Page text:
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About Mixing
(or Batch vs. Continuous Processing!)
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From the beginning of recorded history, humankind has combined different materials: solids with solids, liquids with liquids and solids with liquids. Generally, amounts of the different materials were placed together in a container and a mixing force was imposed -- stirring, whipping, kneading. shaking -- some form of agitation, to produce the compounded result. While this "batch" form of combining materials is, by far, the most commonly practiced industrial process, mixing can also be achieved by flowing materials together in a "Continuous Process."
Benny Batch meets High Tech Mixers designed for continuous processing generally fall into one of two categories:

1.] Static Continuous Mixers are generally limited to liquid/liquid mixing. Sometimes referred to as Tube Mixers, they consist of a pipe or tube with stationary dividers positioned in the interior. Static Mixers are used to combine liquids with liquids when the difference in viscosities is not significant. However, many applications require the additional energy provided by the action of a Mechanical Mixing device.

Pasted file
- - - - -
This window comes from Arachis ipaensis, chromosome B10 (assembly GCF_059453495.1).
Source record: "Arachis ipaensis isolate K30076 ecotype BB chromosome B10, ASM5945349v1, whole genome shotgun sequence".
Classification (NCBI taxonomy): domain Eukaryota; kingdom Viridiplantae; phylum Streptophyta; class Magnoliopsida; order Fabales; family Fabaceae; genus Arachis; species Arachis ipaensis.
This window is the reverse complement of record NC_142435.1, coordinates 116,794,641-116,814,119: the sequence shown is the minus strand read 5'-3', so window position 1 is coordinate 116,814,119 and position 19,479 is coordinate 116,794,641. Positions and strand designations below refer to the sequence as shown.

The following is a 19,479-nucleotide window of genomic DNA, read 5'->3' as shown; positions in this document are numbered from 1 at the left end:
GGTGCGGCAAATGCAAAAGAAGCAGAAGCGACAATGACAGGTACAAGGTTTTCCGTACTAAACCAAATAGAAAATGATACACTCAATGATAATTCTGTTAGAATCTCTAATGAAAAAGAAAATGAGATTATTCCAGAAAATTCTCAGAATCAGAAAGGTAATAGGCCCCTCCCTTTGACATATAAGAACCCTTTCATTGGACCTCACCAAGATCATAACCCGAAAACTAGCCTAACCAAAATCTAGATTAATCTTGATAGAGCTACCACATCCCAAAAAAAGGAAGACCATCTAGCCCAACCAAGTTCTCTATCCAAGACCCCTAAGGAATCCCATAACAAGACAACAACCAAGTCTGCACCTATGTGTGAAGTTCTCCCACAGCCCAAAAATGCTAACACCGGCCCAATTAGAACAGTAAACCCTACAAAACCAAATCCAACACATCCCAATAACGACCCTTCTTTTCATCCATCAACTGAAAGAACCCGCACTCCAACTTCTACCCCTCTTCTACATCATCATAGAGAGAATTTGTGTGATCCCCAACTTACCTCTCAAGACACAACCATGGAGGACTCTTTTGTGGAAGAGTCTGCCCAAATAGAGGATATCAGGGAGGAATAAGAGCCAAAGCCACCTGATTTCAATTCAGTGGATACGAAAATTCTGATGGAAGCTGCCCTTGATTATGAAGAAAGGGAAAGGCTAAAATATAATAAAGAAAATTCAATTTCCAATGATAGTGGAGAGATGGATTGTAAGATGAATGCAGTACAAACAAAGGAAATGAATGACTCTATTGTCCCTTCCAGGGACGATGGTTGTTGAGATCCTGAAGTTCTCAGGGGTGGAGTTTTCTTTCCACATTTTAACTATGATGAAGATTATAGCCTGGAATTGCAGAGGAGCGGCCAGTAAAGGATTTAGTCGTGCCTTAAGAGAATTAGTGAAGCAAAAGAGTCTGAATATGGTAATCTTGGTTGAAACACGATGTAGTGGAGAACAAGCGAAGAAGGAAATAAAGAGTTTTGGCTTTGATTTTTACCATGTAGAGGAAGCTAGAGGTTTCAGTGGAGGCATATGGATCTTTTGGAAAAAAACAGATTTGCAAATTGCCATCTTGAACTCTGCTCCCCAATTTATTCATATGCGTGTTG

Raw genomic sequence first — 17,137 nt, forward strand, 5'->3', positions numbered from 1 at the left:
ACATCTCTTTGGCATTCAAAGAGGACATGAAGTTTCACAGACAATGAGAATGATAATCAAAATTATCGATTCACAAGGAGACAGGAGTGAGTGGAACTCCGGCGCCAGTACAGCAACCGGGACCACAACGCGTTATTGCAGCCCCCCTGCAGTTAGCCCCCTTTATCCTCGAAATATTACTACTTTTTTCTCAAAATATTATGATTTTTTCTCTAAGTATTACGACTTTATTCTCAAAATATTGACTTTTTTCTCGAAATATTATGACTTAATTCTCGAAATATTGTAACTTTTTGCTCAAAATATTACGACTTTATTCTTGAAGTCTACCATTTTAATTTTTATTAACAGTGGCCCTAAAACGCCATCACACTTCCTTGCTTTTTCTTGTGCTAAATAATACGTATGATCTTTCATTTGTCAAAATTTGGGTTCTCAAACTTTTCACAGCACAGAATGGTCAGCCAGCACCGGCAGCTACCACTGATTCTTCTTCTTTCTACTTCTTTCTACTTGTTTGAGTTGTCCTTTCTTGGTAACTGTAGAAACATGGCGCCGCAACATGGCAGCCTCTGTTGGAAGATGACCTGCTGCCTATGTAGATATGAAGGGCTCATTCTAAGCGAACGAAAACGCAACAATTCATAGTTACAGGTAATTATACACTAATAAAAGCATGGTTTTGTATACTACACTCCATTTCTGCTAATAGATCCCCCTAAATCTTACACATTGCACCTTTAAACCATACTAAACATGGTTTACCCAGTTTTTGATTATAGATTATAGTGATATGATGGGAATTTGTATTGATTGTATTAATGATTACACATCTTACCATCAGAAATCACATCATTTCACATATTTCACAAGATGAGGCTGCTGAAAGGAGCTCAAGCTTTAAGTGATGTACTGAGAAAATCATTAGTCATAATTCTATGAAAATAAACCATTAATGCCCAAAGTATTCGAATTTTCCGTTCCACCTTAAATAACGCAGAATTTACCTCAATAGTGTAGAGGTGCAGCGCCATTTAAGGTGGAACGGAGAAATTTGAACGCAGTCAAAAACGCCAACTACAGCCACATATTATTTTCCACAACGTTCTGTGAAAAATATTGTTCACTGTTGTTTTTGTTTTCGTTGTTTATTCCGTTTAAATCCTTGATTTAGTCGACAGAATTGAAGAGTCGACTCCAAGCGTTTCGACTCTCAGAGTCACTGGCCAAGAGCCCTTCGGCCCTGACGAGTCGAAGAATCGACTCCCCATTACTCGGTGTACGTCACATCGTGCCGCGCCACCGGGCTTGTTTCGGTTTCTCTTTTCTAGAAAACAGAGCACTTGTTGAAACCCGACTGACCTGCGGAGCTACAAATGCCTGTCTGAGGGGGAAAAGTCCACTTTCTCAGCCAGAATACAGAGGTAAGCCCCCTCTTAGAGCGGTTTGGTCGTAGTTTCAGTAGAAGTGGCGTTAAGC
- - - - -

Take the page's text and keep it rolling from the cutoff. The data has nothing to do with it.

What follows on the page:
2.] Mechanical Continuous Mixers incorporate a mechanical or moving agitator that acts on the different materials as they pass through the mixing chamber. The most common Mechanical Mixer configuration is the horizontal orientation for the mixer and chamber. These mixers may have rotating agitators of varied designs -- pins, paddles, ploughs, augers, etc.